Causal Reality vs Social Reality

Epistemic status: this is a new model for me, certainly rough around the joints, but I think there’s something real here.

This post begins with a confusion. For years, I have been baffled that people, watching their loved ones wither and decay and die, do not clamor in the streets for more and better science. Surely they are aware of the advances in our power over reality in only the last few centuries. They hear of the steady march of technology, Crispr and gene editing and what not. Enough of them must know basic physics and what it allows. How are people so content to suffer and die when the unnecessity of it is so apparent?

It was a failure of my mine that I didn’t take my incomprehension and realize I needed a better model. Luckily, RomeoStevens recently offered me an explanation. He said that most people live in social reality and it is only a minority who live in causal reality. I don’t recall Romeo elaborating much, but I think I saw what he was pointing at. This rest of this post is my attempt to elucidate this distinction.

Causal Reality

Causal reality is the reality of physics. The world is made of particles and fields with lawful relationships governing their interactions. You drop a thing, it falls down. You lose too much blood, you die. You build a solar panel, you can charge your phone. In causal reality, it is the external world which dictates what happens and what is possible.

Causal reality is the reality of mathematics and logic, reason and argument. For these too, it would definitely seem, exist independent of the human minds who grasp them. Believing in the truth preservation of modus ponens is not so different from believing in Newton’s laws.

Necessarily, you must be inhabiting causal reality to do science and engineering.

In causal reality, what makes things good or bad are their effects and how much you like those effects. My coat keeps me warm in the cold winter, so it is a good coat.

All humans inhabit causal reality to some extent or another. We avoid putting our hands in fire not because it is not the done the thing, but because of prediction that it will hurt.

Social Reality

Social reality is the reality of people, i.e. people are the primitive elements rather than particles and fields. The fundamentals of the ontology are beliefs, judgments, roles, relationships, and culture. The most important properties of any object, thing, or idea are how humans relate to it. Do humans think it is good or bad, welcome or weird?

Social reality is the reality of appearances and reputation, acceptance and rejection. The picture is other people and what they think the picture is. It is a collective dream. Everything else is backdrop. What makes things good or bad, normal or strange is only what others think. Your friends, your neighbors, your country, and your culture define your world, what is good, and what is possible.

Your reality shapes how you make your choices

In causal reality, you have an idea of the things that you like dislike. You have an idea of what the external world allows and disallows. In each situation, you can ask what the facts on the ground are and which you most prefer. It is better to build my house from bricks or straw? Well, what are the properties of each, their costs and benefits, etc? Maybe stone, you think. No one has built a stone house in your town, but you wonder if such a house might be worth the trouble.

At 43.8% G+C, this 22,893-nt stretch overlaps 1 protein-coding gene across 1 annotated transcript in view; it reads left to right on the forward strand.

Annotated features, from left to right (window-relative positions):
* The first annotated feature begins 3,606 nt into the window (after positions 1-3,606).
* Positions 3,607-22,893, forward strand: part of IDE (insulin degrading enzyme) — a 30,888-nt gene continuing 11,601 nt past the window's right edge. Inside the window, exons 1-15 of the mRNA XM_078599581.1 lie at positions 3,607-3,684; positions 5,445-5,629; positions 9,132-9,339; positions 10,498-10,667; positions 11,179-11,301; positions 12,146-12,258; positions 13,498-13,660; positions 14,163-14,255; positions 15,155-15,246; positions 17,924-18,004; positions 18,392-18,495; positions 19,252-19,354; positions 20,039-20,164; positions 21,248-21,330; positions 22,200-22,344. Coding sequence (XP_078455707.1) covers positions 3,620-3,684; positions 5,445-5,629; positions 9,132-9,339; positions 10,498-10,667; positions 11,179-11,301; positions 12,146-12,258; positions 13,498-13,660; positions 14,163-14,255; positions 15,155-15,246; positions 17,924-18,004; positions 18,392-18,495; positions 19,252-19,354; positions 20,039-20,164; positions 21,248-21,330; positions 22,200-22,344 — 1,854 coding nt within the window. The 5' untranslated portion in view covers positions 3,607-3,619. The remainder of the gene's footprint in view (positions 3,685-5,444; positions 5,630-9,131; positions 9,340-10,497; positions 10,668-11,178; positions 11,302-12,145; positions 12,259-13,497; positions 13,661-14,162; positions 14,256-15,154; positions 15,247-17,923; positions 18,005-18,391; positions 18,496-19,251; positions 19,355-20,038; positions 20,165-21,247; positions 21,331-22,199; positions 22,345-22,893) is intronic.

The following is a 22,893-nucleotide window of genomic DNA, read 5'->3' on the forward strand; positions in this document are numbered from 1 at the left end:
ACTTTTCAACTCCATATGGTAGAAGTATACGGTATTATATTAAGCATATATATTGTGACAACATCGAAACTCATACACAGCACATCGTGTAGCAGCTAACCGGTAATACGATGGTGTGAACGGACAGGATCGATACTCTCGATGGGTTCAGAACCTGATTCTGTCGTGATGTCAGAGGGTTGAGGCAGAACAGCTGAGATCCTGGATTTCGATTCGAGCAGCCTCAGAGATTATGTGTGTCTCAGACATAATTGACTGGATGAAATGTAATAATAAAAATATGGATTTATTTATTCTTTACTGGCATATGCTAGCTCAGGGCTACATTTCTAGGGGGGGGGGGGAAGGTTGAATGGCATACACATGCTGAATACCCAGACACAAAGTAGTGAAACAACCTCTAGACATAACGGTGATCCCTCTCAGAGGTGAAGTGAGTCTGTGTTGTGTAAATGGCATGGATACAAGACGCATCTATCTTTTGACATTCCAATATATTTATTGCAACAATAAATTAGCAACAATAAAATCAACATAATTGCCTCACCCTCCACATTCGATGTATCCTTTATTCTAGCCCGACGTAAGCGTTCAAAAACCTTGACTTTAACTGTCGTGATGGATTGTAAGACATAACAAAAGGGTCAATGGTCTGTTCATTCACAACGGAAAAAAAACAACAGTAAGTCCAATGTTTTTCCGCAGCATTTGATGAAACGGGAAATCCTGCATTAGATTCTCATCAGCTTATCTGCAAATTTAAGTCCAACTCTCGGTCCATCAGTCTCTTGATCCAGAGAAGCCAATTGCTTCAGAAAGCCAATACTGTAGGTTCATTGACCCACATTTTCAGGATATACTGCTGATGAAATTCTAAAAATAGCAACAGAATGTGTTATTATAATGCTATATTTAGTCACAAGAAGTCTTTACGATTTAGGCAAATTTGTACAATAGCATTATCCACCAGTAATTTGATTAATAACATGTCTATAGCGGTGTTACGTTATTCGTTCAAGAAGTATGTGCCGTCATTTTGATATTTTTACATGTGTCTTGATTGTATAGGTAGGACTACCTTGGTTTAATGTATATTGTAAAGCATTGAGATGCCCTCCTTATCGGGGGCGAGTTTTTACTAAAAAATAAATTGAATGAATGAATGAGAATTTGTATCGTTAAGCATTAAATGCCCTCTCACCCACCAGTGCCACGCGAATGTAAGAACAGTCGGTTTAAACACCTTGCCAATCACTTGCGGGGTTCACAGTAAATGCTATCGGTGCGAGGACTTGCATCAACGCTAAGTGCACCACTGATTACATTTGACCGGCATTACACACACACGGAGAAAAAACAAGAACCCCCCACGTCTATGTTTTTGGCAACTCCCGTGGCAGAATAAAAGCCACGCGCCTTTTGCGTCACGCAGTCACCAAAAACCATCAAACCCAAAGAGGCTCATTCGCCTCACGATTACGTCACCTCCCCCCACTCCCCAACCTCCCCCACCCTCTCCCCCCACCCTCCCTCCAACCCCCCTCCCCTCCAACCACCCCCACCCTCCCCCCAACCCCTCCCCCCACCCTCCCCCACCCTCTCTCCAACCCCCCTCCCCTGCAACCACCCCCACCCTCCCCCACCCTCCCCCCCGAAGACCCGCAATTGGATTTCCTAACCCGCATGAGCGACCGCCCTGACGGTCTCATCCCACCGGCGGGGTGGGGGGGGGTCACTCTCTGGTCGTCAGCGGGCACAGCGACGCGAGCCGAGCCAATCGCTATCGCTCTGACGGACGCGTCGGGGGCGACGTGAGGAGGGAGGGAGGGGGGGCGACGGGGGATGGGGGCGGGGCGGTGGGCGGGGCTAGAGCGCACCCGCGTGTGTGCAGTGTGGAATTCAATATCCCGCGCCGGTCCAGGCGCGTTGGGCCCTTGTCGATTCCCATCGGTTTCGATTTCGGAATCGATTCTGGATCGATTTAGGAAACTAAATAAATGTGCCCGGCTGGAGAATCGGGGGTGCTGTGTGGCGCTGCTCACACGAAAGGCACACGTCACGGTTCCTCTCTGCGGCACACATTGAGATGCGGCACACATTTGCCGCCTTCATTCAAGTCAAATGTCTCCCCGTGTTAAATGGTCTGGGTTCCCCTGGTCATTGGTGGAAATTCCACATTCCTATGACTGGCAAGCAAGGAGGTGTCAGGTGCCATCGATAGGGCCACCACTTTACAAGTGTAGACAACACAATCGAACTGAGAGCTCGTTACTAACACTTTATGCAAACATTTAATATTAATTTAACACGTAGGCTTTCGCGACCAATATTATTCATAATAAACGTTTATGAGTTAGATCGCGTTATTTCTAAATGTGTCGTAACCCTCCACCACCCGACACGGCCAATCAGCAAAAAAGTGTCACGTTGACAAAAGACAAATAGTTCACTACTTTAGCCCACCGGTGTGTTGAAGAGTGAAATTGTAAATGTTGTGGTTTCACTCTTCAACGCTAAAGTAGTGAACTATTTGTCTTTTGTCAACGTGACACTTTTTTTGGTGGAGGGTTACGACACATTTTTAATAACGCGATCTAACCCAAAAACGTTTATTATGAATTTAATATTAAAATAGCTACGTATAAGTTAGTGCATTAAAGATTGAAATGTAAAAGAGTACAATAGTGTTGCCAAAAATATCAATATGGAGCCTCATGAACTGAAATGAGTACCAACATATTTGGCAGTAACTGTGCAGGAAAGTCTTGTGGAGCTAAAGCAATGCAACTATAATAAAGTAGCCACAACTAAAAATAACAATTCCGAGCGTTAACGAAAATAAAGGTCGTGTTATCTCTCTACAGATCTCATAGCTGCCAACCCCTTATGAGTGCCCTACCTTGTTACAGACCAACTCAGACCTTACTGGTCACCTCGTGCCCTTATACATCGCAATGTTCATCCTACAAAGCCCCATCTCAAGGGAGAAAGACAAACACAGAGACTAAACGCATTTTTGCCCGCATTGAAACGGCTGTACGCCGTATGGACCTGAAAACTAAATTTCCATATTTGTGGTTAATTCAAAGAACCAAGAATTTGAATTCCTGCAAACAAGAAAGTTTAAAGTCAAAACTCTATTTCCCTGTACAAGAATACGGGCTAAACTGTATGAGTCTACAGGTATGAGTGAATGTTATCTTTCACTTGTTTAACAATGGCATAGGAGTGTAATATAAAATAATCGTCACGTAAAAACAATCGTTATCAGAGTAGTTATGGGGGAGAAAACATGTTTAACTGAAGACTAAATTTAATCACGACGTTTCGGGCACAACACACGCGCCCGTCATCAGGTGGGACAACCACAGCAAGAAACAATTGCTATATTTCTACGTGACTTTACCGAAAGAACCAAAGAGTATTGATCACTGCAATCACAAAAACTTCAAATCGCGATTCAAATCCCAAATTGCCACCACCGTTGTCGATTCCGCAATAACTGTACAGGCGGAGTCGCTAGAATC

In social reality, in any situation, you are evaluating and estimating what others will think of each option. What does it say about me if I have a brick house or straw house? What will people think? Which is good? And goodness here simply stands in for the collective judgment of others. If something is not done, e.g. stone houses, then you will probably not even think of the option. If you do, you will treat it with the utmost caution, there is no precedent here—who can say how others will respond?

An Example: Vibrams

Vibrams are a kind of shoe with individual “sections” for each of your toes, kind of like a glove for your feet. They certainly don’t look like most shoes, but apparently, they’re very comfortable and good for you. They’ve been around for a while now, so enough people must be buying them.

How you evaluate Vibrams will depend on whether you approach more from a causal reality angle or a social reality angle. Many of the thoughts in each case will overlap, but I contend that their order intensity will still vary.

In causal reality, properties are evaluated and predictions are made. How comfortable are they? Are they actually good for you? How expensive are they? These are obvious “causal”/​”physical” properties. You might, still within causal reality, evaluate how Vibrams will affect how others see you. You care about comfort, but you also care about what your friends think. You might decide that Vibrams are just so damn comfortable they’re worth a bit of teasing.

In social reality, the first and foremost questions about Vibrams are going to be what do others think? What kinds of people wear Vibrams? What kind of person will wearing Vibrams make me? Do Vibrams fit with my identity and social strategy? All else equal, you’d prefer comfort, but that really is far from the key thing here. It’s the human judgments which are real.

An Example: Arguments, Evidence, and Truth